Catt gives Bath shove in the right direction

Bath 30 London Irish 3

The Recreation Ground

There was a time, not so very long ago, when Nathan Catt was the talk of the coaching community. "He will, without a shadow of a doubt, play for England," Rob Andrew predicted shortly after moving to Twickenham as director of elite rugby in 2006, when the loose-head prop was still in his teens and tripping the light fantastic with his ultra-modern all-court game. Since then... nothing much. Certainly not a cap. Over recent seasons, Catt has become a sporting yeti: often talked about, seldom seen.

At the Recreation Ground yesterday, London Irish saw far too much of him for comfort. The Exiles tend not to lose heavily at Premiership level – indeed, their ability to minimise the impact of defeat by securing losing bonus points has been central to their operation for some years – but Catt and his fellow tight forwards denied them so much as a half-chance of taking something tangible from this game.

Catt was off the field when the Bath pack drove the visitors' scrum backwards into penalty-try territory with five minutes left on the clock, but the foundations had been laid, the real damage done, long before that final scoring act. He hurt the Exiles at the set-piece – no mean feat against an opponent as capable of the Romanian prop Paulica Ion, one of the outstanding tight-head specialists at the recent World Cup – and dished out double helpings of pain around the field. At one point in the first half, he helped his side secure a strike against the head before going within inches of scoring from the ensuing attack.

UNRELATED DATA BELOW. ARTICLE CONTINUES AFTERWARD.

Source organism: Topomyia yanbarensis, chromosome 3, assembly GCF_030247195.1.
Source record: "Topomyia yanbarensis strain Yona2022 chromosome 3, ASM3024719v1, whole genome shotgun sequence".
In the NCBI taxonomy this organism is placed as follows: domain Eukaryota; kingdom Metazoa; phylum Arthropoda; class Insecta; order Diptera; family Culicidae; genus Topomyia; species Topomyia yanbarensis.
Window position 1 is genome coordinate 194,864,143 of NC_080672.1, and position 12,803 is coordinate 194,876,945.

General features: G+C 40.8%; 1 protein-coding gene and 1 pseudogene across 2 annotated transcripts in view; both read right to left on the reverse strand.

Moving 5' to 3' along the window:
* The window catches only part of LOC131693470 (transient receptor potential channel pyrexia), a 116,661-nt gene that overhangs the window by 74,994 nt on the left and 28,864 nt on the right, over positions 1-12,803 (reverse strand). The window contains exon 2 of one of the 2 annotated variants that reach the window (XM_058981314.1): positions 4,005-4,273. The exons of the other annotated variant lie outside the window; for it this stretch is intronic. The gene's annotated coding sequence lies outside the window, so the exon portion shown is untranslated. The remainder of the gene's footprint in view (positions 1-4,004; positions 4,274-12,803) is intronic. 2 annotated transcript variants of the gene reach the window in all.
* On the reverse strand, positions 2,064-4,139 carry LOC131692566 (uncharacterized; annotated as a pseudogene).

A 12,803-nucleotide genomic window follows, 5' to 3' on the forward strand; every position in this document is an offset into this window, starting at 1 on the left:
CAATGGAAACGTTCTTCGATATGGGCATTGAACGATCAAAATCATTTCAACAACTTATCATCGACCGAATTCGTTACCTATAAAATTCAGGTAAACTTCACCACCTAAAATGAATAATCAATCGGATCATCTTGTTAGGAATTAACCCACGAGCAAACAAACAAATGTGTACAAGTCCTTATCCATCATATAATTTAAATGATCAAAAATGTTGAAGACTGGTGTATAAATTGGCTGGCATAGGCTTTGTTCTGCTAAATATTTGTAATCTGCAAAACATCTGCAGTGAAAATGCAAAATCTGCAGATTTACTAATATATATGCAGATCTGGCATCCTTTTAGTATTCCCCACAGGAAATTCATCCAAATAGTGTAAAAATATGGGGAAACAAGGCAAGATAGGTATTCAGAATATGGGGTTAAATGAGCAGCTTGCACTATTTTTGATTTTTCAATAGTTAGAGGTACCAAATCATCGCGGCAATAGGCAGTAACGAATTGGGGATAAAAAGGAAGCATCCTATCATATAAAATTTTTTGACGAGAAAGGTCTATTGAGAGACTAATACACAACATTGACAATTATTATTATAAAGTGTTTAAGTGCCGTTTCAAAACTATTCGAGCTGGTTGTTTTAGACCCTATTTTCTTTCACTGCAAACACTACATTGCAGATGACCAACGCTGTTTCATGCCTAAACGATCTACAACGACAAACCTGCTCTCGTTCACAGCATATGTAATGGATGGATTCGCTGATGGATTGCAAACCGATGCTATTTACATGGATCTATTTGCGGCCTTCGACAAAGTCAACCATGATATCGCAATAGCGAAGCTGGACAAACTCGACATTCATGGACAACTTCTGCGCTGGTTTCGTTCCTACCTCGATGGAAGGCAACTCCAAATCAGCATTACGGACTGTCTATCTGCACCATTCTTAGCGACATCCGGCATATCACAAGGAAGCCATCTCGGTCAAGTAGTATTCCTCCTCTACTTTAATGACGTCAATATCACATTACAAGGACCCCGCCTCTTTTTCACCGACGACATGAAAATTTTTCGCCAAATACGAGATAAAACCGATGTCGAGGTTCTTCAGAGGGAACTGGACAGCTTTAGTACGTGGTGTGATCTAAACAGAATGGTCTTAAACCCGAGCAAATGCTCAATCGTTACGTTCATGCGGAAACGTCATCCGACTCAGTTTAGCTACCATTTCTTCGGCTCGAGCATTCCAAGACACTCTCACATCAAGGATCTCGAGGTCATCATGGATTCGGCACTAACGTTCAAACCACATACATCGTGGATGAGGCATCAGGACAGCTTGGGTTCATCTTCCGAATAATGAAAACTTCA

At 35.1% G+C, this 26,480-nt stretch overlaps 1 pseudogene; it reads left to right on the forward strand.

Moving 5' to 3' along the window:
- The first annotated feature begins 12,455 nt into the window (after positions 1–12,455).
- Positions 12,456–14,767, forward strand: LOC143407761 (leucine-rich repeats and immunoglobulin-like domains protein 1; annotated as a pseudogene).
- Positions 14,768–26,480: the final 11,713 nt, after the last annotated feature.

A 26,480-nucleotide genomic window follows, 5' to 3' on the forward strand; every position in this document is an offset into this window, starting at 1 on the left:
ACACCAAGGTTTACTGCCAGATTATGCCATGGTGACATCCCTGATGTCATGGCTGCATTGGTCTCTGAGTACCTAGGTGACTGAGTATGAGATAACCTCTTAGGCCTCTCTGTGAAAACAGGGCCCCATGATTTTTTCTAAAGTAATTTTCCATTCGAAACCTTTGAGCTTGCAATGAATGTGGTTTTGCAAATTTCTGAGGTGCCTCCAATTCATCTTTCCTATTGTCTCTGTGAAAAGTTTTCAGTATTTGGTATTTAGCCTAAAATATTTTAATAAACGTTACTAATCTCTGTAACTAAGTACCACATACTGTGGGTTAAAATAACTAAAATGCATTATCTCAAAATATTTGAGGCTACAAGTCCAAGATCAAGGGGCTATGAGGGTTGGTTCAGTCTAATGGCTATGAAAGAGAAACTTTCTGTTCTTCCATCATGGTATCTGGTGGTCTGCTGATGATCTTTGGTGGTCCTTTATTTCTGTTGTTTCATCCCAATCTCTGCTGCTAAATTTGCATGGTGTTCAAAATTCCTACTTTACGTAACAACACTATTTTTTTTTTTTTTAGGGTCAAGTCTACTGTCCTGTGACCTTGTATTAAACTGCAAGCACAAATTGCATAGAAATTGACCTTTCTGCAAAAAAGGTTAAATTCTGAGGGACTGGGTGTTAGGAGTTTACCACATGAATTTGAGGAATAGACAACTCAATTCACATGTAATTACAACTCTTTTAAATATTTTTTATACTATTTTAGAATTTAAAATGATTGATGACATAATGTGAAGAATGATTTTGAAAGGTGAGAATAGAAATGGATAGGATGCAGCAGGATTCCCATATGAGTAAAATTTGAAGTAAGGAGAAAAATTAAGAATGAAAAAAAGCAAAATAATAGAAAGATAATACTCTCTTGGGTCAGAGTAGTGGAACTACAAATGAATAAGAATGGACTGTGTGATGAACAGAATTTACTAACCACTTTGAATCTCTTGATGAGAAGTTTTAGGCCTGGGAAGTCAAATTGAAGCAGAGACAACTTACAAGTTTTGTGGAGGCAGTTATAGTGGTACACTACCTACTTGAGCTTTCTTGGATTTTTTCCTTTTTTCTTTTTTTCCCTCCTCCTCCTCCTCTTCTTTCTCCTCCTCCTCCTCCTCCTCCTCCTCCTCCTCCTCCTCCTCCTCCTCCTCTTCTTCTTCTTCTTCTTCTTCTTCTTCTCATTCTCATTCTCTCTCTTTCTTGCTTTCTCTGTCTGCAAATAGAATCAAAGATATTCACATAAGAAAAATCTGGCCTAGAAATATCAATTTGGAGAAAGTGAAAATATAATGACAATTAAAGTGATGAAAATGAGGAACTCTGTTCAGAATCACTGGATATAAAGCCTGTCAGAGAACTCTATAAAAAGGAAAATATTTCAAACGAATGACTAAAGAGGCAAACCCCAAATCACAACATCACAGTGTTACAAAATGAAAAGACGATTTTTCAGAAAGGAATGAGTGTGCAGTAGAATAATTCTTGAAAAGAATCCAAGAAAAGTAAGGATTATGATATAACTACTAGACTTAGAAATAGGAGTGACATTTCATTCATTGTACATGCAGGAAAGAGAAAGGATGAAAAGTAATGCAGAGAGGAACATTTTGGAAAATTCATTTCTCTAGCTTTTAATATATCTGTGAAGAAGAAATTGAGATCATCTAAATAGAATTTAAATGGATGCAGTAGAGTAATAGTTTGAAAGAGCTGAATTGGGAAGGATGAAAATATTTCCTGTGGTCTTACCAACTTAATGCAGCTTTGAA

Quite why he has waited this long to start throwing his weight around is something of a mystery, although there was once some talk among the West Country cognoscenti that he was rather too aware of his own talent: hence, perhaps, the comment of a Bath elder who, presenting the youngster with the "most improved player of the year" gong a couple of seasons back, pointed out that the award's title might indicate that he had been "complete crap" at the start of the campaign.

No one could question the quality of his performance here, however, and while Catt has been overtaken in the representative pecking order by Alex Corbisiero, his opposite number yesterday, and the much-admired Joe Marler of Harlequins, a month's worth of displays like this will see him recover much of the lost ground.

While Catt was setting the tone up front with some fierce driving in open field – one of his more spectacular surges presented outside-half Stephen Donald with his third penalty just past the hour mark – Michael Claassens was enjoying himself mightily at the heels of a rampant pack. Bath were 13-3 up, thanks to Donald's marksmanship and a close-range finish from Catt's fellow prop, Anthony Perenise, when the Exiles midfielder Adrian Jarvis kicked fractionally too widely into the Bath 22 and allowed Nick Abendaon to gather on the run, skin Tom Homer and free Tom Biggs up the left. Claassens picked the perfect supporting line, took a well-timed pass and completed a fine game-breaking try in the corner.

Abendanon might have scored himself a couple of minutes later after Biggs' heavy hit on Matt Garvey produced the kind of turnover ball craved by all fleet-footed full-backs. As it was, the Bath man was run down five metres short by Delon Armitage, who owed his colleagues a favour or two after contributing handsomely to Perenise's 14th-minute try by making a profoundly ugly hash of a clearance kick. Unfortunately for Armitage, he followed up his try-saving tackle by clattering Claassens with an illegal one and spent the remainder of the contest in the cooler.